WANTED: Weapons of Fate – The Verdict

WANTED: Weapons of Fate – The Verdict

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I am well known amongst my peers for enjoying movies of questionable artistic merit. I’ll admit it right now, I even enjoyed watching Doom. I think it’s important to watch the odd “stupid” film from time to time, to satisfy the more basic and juvenile parts of the human brain which, for men, seems to mean EXPLOSIONS.

As a result, I am quite forgiving when it comes to ridiculous films full of stupid Kung Fu, explosions and gun play, and that can carry over to games. WANTED was a daft film that was marketed almost exclusively on Angelina Jolie getting nekkid at various points and the laughable bullet-curve gimmick, but I liked it. However, with the film having spawned a game, are we in for yet more movie inspired dross or something a little more Riddick-like in its design, i.e. something halfway decent.

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I’ll get my biggest problem with the game out the way right now, and it is a pretty big one. WANTED: Weapons of Fate costs round about £30, which is about PC game price, but only lasts for four hours. In my last review I was quite harsh on the length of the Red Alert 3 expansion, but that was negated by its budget pricing, WANTED doesn’t have that fall back. WANTED is marketed at a standard price but is only half as long as it should be. It is, as a fellow reticuleer pointed out to me, only a little bit longer than the film that spawned it. This is ridiculous and an insult to gamers.

The biggest reason this annoys me? WANTED is so damn fun.

From the get go, WANTED taps into the bit of your brain that enjoys Jean-Claude Van Damme movies, the bit that made you buy Stranglehold, or watch the Matrix sequels even though they were rubbish. It drops you into an action film setting and says “Go on, fill your boots”. It presents you with explosive barrels, expendable foes, killcams and all manner of over the top madness, and it works. The gameplay is heavily repetitive, consisting mostly of sliding into cover and popping off a few rounds, but it never really feels dull.

Like all action films, the bulk of the experience comes from getting a cool kill, and if you’ve ever watched a Seagal film you’ll know the sort of things I mean. Yes, it’s perfectly acceptable to hide behind a nearby door frame and dispatch your enemy with a head shot, but wouldn’t it be cooler to sprint round the corner, vault your opponent’s cover and stab him in the testicles? I think we both know the answer to that, hmm?

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However, explosions and nut-stabs aren’t the only thing you’ll find in an action movie/game thing, there has to be a plot to drive the carnage, and WANTED doesn’t disappoint. Well, it disappoints in substance, but it does have a plot. Happily, it’s a new story and not a retelling of the film, unlike most licensed games, and that allows it to free itself up a bit. This is both a blessing and a curse, however, as although the story is original and fresh it isn’t given enough time to mature. As a result, characterisation and motivation often feels stunted and incomplete.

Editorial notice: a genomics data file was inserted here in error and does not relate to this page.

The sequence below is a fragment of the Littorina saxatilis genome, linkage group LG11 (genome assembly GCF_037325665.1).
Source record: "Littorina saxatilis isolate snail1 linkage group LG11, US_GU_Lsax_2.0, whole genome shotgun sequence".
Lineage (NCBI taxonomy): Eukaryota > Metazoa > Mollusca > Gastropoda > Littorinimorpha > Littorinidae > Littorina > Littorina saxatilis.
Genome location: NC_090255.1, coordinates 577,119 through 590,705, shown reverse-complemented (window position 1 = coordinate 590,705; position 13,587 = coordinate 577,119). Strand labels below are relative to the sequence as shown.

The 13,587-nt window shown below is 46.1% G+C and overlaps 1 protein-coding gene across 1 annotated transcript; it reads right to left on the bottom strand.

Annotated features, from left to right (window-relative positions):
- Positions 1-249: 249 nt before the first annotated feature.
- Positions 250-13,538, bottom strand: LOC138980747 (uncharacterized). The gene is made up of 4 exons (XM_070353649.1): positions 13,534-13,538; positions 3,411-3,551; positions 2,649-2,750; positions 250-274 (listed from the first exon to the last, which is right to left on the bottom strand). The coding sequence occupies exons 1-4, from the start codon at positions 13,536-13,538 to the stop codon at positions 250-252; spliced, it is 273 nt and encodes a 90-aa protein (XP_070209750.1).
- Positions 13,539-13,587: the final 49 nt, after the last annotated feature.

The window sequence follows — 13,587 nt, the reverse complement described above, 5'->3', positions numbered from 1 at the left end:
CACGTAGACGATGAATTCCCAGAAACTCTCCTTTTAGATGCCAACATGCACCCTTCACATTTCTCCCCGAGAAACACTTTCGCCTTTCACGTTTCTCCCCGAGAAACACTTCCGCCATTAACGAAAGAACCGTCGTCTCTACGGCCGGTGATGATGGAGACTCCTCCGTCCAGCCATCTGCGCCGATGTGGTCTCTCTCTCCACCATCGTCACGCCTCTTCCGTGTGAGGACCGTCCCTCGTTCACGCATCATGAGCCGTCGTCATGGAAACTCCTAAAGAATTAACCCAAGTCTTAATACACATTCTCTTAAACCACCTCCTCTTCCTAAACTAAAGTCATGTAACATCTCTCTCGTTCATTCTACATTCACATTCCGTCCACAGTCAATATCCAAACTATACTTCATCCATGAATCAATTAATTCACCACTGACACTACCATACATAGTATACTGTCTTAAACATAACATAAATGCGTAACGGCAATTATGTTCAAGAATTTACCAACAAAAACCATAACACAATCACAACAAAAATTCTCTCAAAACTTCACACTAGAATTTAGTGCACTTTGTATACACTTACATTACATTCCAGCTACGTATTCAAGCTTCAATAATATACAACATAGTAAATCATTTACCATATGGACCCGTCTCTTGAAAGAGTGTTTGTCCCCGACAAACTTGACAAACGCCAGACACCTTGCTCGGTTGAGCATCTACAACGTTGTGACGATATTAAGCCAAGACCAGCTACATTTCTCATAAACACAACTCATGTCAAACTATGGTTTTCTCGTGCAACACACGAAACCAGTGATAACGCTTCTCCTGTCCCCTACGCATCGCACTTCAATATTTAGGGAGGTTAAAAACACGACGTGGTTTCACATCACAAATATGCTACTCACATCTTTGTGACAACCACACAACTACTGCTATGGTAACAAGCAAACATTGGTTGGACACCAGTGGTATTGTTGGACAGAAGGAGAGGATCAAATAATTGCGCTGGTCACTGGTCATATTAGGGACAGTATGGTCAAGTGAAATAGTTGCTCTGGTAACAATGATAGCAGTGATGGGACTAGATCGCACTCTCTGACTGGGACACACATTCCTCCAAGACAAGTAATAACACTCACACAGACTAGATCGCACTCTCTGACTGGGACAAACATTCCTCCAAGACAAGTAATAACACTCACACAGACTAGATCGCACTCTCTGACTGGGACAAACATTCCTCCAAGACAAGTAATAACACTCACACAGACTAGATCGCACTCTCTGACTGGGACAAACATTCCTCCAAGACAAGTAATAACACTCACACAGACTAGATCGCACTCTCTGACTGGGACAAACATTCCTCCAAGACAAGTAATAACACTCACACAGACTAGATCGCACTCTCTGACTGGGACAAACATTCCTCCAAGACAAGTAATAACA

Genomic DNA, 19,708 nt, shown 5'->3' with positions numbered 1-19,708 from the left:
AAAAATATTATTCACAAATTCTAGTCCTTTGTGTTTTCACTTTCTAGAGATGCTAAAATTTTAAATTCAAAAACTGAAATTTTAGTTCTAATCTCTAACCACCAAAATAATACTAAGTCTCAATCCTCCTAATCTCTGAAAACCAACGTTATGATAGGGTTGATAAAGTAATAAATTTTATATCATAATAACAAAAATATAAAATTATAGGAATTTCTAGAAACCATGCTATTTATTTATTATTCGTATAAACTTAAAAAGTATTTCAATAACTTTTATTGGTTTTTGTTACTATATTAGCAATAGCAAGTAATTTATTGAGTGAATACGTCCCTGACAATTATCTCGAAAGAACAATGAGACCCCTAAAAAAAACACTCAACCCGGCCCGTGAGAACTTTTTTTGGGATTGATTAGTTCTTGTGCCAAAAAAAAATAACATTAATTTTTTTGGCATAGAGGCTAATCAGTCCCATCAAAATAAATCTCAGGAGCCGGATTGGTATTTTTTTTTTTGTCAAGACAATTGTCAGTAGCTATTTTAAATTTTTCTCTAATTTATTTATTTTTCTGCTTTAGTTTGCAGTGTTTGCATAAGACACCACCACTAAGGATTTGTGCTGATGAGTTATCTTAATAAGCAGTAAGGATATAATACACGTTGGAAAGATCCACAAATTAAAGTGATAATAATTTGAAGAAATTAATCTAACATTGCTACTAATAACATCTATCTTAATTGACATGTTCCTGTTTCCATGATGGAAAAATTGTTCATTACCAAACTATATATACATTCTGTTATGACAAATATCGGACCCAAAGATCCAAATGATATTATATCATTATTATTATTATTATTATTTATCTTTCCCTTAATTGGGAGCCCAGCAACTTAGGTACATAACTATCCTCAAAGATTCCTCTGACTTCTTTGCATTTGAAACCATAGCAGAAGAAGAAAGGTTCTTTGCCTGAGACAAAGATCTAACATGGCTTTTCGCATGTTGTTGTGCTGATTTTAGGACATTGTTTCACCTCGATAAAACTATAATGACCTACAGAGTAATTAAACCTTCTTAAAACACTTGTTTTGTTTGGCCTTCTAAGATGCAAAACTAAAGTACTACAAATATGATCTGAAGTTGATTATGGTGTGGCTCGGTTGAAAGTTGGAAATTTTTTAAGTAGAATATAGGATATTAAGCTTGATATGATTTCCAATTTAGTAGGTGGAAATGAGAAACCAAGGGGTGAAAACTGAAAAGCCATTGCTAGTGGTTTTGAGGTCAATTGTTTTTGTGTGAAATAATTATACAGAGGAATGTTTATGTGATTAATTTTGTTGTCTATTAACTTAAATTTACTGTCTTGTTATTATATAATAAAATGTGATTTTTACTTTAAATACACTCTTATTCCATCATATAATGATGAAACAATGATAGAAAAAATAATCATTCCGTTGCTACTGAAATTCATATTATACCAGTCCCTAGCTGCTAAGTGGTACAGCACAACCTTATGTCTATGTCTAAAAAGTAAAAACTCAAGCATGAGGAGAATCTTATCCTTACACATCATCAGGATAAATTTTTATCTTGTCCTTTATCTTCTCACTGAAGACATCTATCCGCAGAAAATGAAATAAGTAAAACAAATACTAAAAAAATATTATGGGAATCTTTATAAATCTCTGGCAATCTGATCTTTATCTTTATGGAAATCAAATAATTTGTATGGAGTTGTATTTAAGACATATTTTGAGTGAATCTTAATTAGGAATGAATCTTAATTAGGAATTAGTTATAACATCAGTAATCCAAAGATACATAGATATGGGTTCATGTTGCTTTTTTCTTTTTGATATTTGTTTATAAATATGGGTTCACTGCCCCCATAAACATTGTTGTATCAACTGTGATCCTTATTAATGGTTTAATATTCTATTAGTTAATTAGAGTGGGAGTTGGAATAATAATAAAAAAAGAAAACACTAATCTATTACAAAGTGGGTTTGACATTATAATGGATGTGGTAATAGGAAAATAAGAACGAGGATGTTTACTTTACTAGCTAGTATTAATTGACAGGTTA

The abridged plot does have a saving grace thought. The voice acting is outstanding, combining a couple of actors from the film (including Terrence Stamp) with voice acting royalty like Tom Kane and Peter Stormare. The result is a situation where it is impossible to tell whether the developers managed to grab hold of the actor from the film or not, which is exactly how it should be. It gives the game some cohesion with the film, and allows it to function as a legitimate sequel.

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It’s a shame then that the game is so unbearably short. It’s good, simple fun that could have been another nail out of the coffin of licensed games. In a way, it sort of achieves this anyway, but it just doesn’t quite have the same impact. Given some extra time to expand the storyline to the minimum requirement of eight hours would have benefited the game enormously, and resulted in a better score, but four hours just isn’t good enough.

It’s the ties that come with a license that brings the game down, I think. The story could certainly survive being extended, but doing so would add to the development length, making it less likely the game would release anywhere near the DVD release of the movie. Licensed properties must, by definition, cash in off the back of the main product, which clearly impedes development. Still, whichever way you look at it, WANTED is at least a step in the right direction.

Also, the generic enemies look quite a bit like chavs with their hoodies. Nothing like nut-stabbing the White Lightning brigade to earn some points with me.  

 

It'll do.
Squandered potential, but a solid hit.

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